The world of business has changed in recent years. Usually, the firms of developed countries dominated the globe and developed countries’ markets were the most attractive. However, new attractive markets and new players have emerged from areas outside the developed world. These new markets such as the BRICs and the MISTs have large populations, high economic growth and increasing demands for goods. Also, they are expected to surpass the developed economies by 2050 (Goldman Sachs, 2003). According to Jagdish N. Sheth, the emerging markets have impacted both the theory and the practice of marketing. The reason is very simple; marketing is a discipline that was developed in the concept of industrialized (developed) markets meaning that most of the marketing tools are designed to work specifically in industrialized markets (Sheth, 2011). Therefore, adapting most of what is known about marketing is necessary to succeed in new markets and new marketing research approaches need to be taken.
The article Impact of Emerging Markets on Marketing: Rethinking Existing Perspectives and Practices covers some of the most important characteristics of these markets such as their growth, market heterogeneity, sociopolitical governance and comparative advantages. Also, the author suggests some changes that need to be made to the existing marketing theory, marketing strategy, marketing policy and marketing practice. Moreover, Sheth argues that companies (from developed countries as well as from the emerging countries) who succeed in the mentioned markets are becoming global competitors. The reason is that these firms have to innovate to overcome challenges such as shortages of resources, inadequate infrastructure and unbranded competition. As a result, innovation makes these firms more efficient as well as it creates a competitive advantage which allows them to compete globally.
Having grown up in Mexico, one of the so called MISTs, I can relate many of Sheth’s marketing suggestions with some strategies used by Mexican companies. Some of these companies are already global players such as Grupo Bimbo, Cemex and America Movil (Inter-American Developing Bank, 2008). They are strong competitors in the bakery industry, building materials industry and telecom industry respectively. However, there is another rising player named Coppel S.A. de C.V. that already started to expand to other emerging markets outside Mexico, aiming to become a global competitor in the retail business. Coppel is family owned business with 1,000 stores and 80,000 employees in Mexico. Also, it has eight stores in Argentina and eight in Brazil. I will like to focus on Coppel, 2011’s biggest retailer in Mexico (El Economista, 2012), and how this company has already applied some of Sheth’s suggestions to marketing perspectives and practices. Even though the article mentioned many good points to succeed in emerging markets, the most important are purpose driven marketing, resource improvisation, and market development.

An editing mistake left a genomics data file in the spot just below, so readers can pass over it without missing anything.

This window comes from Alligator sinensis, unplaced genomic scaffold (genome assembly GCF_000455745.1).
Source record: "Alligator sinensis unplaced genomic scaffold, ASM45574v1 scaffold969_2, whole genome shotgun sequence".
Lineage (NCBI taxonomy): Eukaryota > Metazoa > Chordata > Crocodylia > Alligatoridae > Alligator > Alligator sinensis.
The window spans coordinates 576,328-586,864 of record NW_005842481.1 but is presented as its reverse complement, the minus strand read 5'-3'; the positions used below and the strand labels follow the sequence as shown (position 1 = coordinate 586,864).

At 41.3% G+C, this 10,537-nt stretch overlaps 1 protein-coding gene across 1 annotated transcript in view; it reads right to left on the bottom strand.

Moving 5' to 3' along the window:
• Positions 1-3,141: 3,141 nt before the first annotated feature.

Purpose driven marketing
According to Sheth, purpose driven marketing is going beyond highlighting the benefits of a product or service, creating a lifetime value among the customers, employees and other stakeholders. Coppel wins its customers’ hearts with the slogan “Coppel Mejora tu vida” which translates to “Coppel improves your life”. Along with the slogan, Coppel offers a range of products such as clothes, furniture, electronic appliances and financial services to the 68 percent of the Mexican population whose monthly income is less than 2,743 pesos, close to 165 EUR (DigitalPersona, 2012). Most of the products sold by Coppel are products that fulfill the customers’ needs. At Coppel’s stores, it would be difficult to find expensive shoes or clothes. Also, Coppel guarantees all the furniture and any electronic product regardless of the brand sold at their stores up to 2 years; while most manufacturers only guarantee the first year. This warranty is...
References: Sheth, J.N. (2011). Impact of emerging markets on marketing: Rethinking existing
perspectives and practices
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Goldman Sachs (2003). "Dreaming with BRICs: The Path to 2050." Goldman Sachs. N.p., n.d. Web. 11 Dec. 2012.
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El Economista (2011). “En El 2011, Coppel “abarató” a Liverpool”. En El 2011, Coppel "abarató" a Liverpool. N.p., 15 Mar. 2012. Web. 11 Dec. 2012.
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Bloomberg News (2012). “Mexico’s Coppel Brothers Emerge With $16 Billion Fortune.” BusinessWeek. N.p., 15 Nov. 2012. Web. 17 Dec. 2012.
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